AMARILLO, TX (KFDA)- As wildfire danger increases this winter, so do the precautions area first responders want you to take.
The Texas A&M Forest Service reports nine counties in the Texas Panhandle are currently under a burn ban.
Along with area fire departments, the forest service said it responded to 1,110 fires in 2018, totaling 339,388.15 acres burned across the Panhandle and Southern Plains.
NewsChannel10′s Chief Meteorologist “Doppler” Dave Oliver said the current lack of moisture could potentially set the Texas Panhandle up for a repeat of last year.
“If we had a wet winter it’s not as bad, but we had less than a tenth of an inch of moisture since January first,” said Oliver. “Last year it got this bad, we didn’t get rain until almost April. So the difference will be whether or not we start to get moisture soon to put an end to wildfire season.”
Earlier this week, the Hartley Volunteer Fire Department was put to the test.
“It started in a irrigated crop circle that they were trying to bail some corn stocks up to make hay out of it, and it had a spark or something in it,” said Chief Scott White. “With the wind, it burned very fast over to the county road and it tried to jump the road. They got it stopped pretty quick. If it haven’t been stopped there it would probably have been another 10 miles for we got it stopped.”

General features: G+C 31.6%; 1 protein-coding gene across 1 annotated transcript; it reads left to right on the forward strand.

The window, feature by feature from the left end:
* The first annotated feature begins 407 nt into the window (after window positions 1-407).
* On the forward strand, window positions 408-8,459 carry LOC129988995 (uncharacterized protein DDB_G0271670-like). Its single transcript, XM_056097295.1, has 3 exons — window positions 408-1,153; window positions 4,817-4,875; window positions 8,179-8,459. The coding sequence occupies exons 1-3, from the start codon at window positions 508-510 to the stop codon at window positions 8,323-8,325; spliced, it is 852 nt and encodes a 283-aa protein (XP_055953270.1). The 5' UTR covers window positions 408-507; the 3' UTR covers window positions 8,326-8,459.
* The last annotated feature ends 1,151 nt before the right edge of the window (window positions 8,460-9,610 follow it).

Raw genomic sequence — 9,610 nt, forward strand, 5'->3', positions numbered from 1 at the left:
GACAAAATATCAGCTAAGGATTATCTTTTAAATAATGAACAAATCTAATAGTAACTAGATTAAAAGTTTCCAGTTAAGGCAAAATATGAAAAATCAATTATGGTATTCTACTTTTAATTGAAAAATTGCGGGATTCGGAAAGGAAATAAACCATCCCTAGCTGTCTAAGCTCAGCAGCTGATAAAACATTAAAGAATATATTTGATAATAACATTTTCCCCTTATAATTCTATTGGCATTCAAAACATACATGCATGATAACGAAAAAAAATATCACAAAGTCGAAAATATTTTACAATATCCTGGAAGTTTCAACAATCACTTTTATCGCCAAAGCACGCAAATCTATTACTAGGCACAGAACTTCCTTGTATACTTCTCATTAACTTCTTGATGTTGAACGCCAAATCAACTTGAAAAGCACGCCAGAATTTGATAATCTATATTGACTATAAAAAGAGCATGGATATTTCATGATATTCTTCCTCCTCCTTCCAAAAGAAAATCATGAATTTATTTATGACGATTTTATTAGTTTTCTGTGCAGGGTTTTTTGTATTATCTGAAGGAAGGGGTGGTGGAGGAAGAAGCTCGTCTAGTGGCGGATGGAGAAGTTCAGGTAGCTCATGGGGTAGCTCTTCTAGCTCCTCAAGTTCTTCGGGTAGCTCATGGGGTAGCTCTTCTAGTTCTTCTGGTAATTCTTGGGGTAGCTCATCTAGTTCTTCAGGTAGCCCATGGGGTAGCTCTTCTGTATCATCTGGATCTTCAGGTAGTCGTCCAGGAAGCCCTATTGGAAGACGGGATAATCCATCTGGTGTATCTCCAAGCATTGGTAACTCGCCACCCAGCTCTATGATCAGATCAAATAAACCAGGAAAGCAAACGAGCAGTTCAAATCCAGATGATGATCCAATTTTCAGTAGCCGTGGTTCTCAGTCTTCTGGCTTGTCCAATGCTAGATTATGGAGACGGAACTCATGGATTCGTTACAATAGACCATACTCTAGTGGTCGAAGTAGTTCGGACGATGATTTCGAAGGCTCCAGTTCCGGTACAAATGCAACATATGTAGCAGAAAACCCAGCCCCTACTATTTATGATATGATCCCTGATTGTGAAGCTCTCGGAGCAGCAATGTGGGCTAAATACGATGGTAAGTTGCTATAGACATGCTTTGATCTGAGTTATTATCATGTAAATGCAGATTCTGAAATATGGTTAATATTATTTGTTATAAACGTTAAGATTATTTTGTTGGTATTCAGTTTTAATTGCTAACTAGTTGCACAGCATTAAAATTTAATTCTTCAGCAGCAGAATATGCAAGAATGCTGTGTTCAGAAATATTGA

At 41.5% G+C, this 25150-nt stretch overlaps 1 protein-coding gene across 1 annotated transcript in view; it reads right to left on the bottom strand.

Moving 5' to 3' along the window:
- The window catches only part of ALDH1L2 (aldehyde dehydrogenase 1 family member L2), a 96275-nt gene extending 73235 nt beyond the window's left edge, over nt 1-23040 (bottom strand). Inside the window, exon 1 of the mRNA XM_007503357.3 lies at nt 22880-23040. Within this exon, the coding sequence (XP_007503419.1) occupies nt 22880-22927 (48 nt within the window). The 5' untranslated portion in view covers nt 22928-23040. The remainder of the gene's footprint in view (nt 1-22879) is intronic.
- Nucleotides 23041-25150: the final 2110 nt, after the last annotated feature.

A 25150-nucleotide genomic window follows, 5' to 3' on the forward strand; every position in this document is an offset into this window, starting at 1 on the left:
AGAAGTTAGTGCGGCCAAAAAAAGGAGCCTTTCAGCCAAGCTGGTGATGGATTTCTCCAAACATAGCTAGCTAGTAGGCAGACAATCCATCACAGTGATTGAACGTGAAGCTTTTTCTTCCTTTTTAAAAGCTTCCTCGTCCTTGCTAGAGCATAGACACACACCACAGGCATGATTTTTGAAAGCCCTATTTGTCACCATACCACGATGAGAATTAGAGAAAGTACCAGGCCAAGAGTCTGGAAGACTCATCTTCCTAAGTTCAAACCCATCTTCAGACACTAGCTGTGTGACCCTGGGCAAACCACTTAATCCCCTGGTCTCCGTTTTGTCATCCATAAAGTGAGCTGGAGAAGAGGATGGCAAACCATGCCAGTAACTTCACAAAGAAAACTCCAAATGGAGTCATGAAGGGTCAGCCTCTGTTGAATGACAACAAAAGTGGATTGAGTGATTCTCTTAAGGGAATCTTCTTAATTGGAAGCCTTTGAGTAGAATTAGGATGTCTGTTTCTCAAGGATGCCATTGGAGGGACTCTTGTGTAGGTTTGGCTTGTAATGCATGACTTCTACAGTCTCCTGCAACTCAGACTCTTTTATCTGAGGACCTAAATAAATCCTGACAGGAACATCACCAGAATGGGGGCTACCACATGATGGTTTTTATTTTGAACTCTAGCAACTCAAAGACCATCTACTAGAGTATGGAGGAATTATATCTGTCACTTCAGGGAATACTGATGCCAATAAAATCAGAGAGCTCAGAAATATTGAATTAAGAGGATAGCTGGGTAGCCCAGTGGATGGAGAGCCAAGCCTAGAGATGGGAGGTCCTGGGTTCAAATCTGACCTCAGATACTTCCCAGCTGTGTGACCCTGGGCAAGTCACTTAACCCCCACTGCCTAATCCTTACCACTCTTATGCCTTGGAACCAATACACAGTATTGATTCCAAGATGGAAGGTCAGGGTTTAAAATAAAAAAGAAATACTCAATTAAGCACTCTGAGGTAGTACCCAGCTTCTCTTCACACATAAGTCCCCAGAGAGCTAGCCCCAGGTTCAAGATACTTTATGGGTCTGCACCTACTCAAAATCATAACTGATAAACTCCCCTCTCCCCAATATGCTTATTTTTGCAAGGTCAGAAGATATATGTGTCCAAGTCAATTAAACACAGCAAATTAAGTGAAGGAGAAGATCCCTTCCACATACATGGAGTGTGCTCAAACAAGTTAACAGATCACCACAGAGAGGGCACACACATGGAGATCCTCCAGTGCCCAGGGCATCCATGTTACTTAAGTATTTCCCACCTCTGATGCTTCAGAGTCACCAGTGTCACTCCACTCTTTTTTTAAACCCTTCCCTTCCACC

White said residents can do their part to help prevent wildfires.
“If they have highway frontage road or frontage property, do some fire breaks,” he said. “[They can] go inside their fence line and do some clearing away from the fences as much as they can. If they have available road grader, go in there and cut a fire guard out.”
He also advises landowners to to reach out to their local fire departments.
“If you know we have a fire going and you are available, please if you have tractors, disk, and plows, please contact your fire chief or somebody and let them know that, ‘Hey I am available’ and try to come and help us.”
Firefighter Danny Sadler said the small things can make a big difference during fire season.
“Don’t throw your cigarettes out the car window and don’t don’t pull your car over in the tall grass or short grass for that matter," said Sadler. "If it’s a red flag day, there is a reason that it’s broadcast that way. You know it doesn’t take much heat from a vehicle to get a grass fire started and if the wind is blowing real good, it’s out of control before we are even get to the building much less to get the trucks out and get to the fire.”
And from the NewsChannel10 team, be mindful when warnings are in place.
“Keep in mind we have lost more people and more property due to wildfires in recent years than by tornadoes, I mean by far," said Oliver. "So every time we have red flag warning we need treat it just as seriously as we do as a tornado watch if you think about it. Because those are the days that we have a red flag warning that suddenly we become a national news event because we have raging wildfires.”